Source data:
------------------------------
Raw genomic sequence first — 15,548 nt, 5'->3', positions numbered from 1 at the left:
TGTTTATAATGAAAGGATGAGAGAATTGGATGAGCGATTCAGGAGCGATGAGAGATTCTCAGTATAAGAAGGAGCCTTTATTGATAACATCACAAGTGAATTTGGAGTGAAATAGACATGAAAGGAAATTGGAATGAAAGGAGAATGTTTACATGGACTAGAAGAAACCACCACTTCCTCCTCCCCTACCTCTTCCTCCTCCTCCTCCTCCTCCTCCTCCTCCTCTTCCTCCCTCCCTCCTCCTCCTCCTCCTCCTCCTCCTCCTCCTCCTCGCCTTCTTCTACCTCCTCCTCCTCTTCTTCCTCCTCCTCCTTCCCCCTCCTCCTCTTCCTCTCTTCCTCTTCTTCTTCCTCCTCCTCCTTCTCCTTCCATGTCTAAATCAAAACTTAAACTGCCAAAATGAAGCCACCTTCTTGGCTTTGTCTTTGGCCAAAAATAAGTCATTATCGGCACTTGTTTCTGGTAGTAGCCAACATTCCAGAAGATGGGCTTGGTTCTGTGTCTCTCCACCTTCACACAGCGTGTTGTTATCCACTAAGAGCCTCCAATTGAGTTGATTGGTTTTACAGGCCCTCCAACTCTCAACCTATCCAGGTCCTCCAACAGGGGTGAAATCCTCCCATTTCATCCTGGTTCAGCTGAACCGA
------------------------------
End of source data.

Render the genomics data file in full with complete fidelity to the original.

Raw genomic sequence first — 15,548 nt, 5'->3', positions numbered from 1 at the left:
TGTTTATAATGAAAGGATGAGAGAATTGGATGAGCGATTCAGGAGCGATGAGAGATTCTCAGTATAAGAAGGAGCCTTTATTGATAACATCACAAGTGAATTTGGAGTGAAATAGACATGAAAGGAAATTGGAATGAAAGGAGAATGTTTACATGGACTAGAAGAAACCACCACTTCCTCCTCCCCTACCTCTTCCTCCTCCTCCTCCTCCTCCTCCTCCTCCTCTTCCTCCCTCCCTCCTCCTCCTCCTCCTCCTCCTCCTCCTCCTCCTCGCCTTCTTCTACCTCCTCCTCCTCTTCTTCCTCCTCCTCCTTCCCCCTCCTCCTCTTCCTCTCTTCCTCTTCTTCTTCCTCCTCCTCCTTCTCCTTCCATGTCTAAATCAAAACTTAAACTGCCAAAATGAAGCCACCTTCTTGGCTTTGTCTTTGGCCAAAAATAAGTCATTATCGGCACTTGTTTCTGGTAGTAGCCAACATTCCAGAAGATGGGCTTGGTTCTGTGTCTCTCCACCTTCACACAGCGTGTTGTTATCCACTAAGAGCCTCCAATTGAGTTGATTGGTTTTACAGGCCCTCCAACTCTCAACCTATCCAGGTCCTCCAACAGGGGTGAAATCCTCCCATTTCATCCTGGTTCAGCTGAACCGA